Obama says jobs, inequality the “great unfinished business” of 1963

President Barack Obama said today at the Lincoln Memorial that the decades since the 1963 “March for Jobs and Freedom” have not delivered on the name’s first demand.

“The test was not and never has been whether the doors of opportunity are cracked a bit wider for a few,” Obama said. “It was whether our economic system provides a fair shot for the many, for the black custodian and the white steelworker, the immigrant dishwasher and the Native American veteran. To win that battle, to answer that call — this remains our great unfinished business.”

Capping off a day that featured many Georgia political and civil rights luminaries, Obama presented a striking tableau of the nation’s first black president, under a giant marble Great Emancipator, honoring the leaders who shredded segregation and helped clear his path to the Oval Office. He spoke of how city councils, state legislatures and Congress added nonwhite members.

“Yes, eventually the White House changed,” Obama said to large cheers from the thousands-strong crowd along the reflecting pool.

He only mentioned in passing his administration’s newly vigorous enforcement of the Voting Rights Act, after the Supreme Court stripped away some of its federal oversight of state election law. Obama did not echo other speakers today in bringing up the summer’s most thorny civil rights issues, such as the death of Florida teen Trayvon Martin or New York City’s challenged “Stop and Frisk” policy.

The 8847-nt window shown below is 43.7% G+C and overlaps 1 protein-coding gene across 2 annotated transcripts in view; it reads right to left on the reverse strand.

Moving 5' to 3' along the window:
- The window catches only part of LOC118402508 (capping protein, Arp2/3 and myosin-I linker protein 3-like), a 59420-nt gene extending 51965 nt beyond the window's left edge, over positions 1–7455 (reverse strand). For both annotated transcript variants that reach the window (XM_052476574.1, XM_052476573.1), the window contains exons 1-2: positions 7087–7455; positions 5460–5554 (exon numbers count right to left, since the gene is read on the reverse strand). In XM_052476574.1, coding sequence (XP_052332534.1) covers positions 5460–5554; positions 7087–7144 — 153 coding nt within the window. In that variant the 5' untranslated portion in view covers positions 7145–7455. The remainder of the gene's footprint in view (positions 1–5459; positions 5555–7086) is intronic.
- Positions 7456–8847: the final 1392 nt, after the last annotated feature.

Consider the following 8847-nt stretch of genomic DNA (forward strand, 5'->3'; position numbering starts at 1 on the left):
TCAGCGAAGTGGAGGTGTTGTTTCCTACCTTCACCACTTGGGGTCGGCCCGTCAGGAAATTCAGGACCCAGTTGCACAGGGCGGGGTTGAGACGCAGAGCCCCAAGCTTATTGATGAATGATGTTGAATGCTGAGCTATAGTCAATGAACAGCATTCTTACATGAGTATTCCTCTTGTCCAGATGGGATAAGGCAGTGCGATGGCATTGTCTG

Instead, much of the speech focused on the economic forces that have widened inequality in America, and the political forces that have not fixed it. Obama blamed those who see taxation and regulation and labor unions as violating economic principles, and politicians who stoke the notion “that distant bureaucrats were taking their hard-earned dollars to benefit the welfare cheat or the illegal immigrant.”

But there were plenty of blameworthy folks on the left, too.

“What had once been a call for equality of opportunity, the chance for all Americans to work hard and get ahead was too often framed as a mere desire for government support, as if we had no agency in our own liberation, as if poverty was an excuse for not raising your child and the bigotry of others was reason to give up on yourself,” Obama said. “All of that history is how progress stalled. That’s how hope was diverted. It’s how our country remained divided.”

He spoke directly to the experiences of black Americans, as he has done more frequently in his second term, including during a commencement address at Morehouse College in May and after the July acquittal of George Zimmerman in Martin’s killing.

But he also gave a more broad class-based argument to the muti-hued crowd, one that he said fits right in with the goals of 50 years ago.

“Everyone who realizes what those glorious patriots knew on that day, that change does not come from Washington but to Washington, that change has always been built on our willingness, we, the people, to take on the mantle of citizenship — you are marching.”

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